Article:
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Houthis escalate attacks on Red Sea as missile strike hits British fuel tanker in Gulf of Aden


Image Source : AP (FILE) The Houthis have protested US backing of Israel and have attacked several American ships.

Red Sea crisis: Yemen’s Iran-aligned Houthis have stepped up their attacks on commercial vessels transiting the Red Sea, as one of their missile strikes hit a British-operated fuel tanker in the Gulf of Aden, which caused a fire. The tanker Marlin Luanda operated on behalf of the trading firm Trafigura, and was carrying Russian naphtha along the Red Sea before being attacked.

According to the company, firefighting equipment on board was deployed to suppress and control a fire in a cargo tank on the starboard side, while military ships were underway to provide assistance. “We remain in contact with the vessel and are monitoring the situation carefully,” it said. Many oil tankers have kept using the strategic Red Sea route despite attacks by Houthi rebels.

The United Kingdom Maritime Trade Operations (UKMTO) agency and British maritime security firm Ambrey said they had received reports of vessels being struck in the Red Sea near Yemen’s Aden and a fire breaking out aboard. On the same day, a vessel  Free Spirit, chartered by Vitol to carry crude oil, did a U-turn before reaching the Gulf of Aden, shortly after the attack on the Marlin Luanda, according to data from LSEG.

UKMTO received a report of an incident approximately 60 nautical miles southeast of Aden where “a vessel has been struck by a missile and remains on fire.” Crew members were reportedly safe. “Coalition Warships are in attendance and supporting the vessel,” UKMTO added. Earlier, UKMTO reported an incident in which two missiles exploded in waters near a ship off the port of Aden and another one 60 nautical miles off Yemen’s Hodeidah port.

Houthis target US warship

The Houthi rebels also launched a missile towards a US warship patrolling the Gulf of Aden on Friday, forcing it to shoot down a projectile, according to the American military. No injuries were reported in that incident as well, although the two incidents combined represent the biggest escalation of the confrontation between the Iran-backed group and the US Navy in the Middle East.

The attack on USS Carney is the first time the Houthis directly targeted a US warship since the rebels began their assaults on shipping in October, a US official said on condition of anonymity. However, the Pentagon said it was difficult to determine what exactly the Houthis were trying to hit.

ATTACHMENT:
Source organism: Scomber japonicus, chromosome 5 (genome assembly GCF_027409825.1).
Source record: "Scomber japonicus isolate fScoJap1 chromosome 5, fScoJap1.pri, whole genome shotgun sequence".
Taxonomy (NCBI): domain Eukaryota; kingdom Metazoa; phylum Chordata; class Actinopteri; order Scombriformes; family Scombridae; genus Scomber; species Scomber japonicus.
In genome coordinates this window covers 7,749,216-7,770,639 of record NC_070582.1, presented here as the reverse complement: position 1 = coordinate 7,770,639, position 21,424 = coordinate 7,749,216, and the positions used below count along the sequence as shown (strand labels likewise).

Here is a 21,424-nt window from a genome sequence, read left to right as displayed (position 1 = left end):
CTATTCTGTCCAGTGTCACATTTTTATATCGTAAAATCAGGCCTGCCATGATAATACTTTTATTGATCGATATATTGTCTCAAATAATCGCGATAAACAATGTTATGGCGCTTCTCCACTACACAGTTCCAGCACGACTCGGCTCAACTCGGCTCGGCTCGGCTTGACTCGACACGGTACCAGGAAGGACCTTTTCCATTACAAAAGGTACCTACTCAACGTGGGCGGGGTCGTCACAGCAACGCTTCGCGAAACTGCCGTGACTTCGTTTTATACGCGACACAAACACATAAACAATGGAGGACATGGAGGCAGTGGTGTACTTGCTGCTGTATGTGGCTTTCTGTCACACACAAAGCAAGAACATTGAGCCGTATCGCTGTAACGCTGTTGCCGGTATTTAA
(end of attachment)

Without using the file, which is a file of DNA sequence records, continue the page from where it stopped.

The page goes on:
The US Central Command said an anti-ship ballistic missile came near the USS Carney, an Arleigh-Burke class destroyer that’s been involved in American operations to try and stop the Houthi campaign since November. “The missile was successfully shot down by USS Carney,” it said. “There were no injuries or damage reported.”

Brad Bowman, a senior director at the Foundation for the Defense of Democracies, said acknowledging Friday’s attack as a direct attack on a US warship was important. “They’re now finally calling a spade a spade, and saying that, yeah, they’re trying to attack our forces, they’re trying to kill us,” he said.

Strikes on Houthis

The US and Britain have launched multiple rounds of airstrikes since the Houthi attacks began targeting Houthi missile depots and launcher sites in Yemen, a country that’s been wrecked by conflict since the rebels seized the capital, Sanaa, in 2014. The Houthis have repeatedly targeted ships in the Red Sea, saying they were avenging Israel’s offensive in Gaza against Hamas.

Since the airstrike campaign began, the rebels now say they’ll target American and British ships as well. On Wednesday, two American-flagged ships carrying cargo for the US Defense and State departments came under attack by the Houthis, forcing an escorting US Navy warship to shoot some of the projectiles down.

The Houthi attacks have disrupted international shipping, causing some companies to suspend transits through the Red Sea and use the much longer and costlier journey through Africa. Currently, 10-15% of global trade passes through the Red Sea, and international shipping companies are having to reroute through the Cape of Good Hope, adding weeks to the delivery of key goods and materials, including oil and gas. 

The Houthi attacks have also stoked fears of global inflation and sparked concerns that fallout from the Israel-Hamas war could destabilise the Middle East. Iran backs Hamas, Lebanon-based group Hezbollah and the Houthi rebels in Yemen, and their involvement in the war has drawn strong condemnation from Western countries. The confrontation risks an expansion of the conflict beyond Hamas-governed Gaza, where the local health ministry says over 26,000 people have been killed in Israel’s assault.

(with inputs from Reuters, AP)

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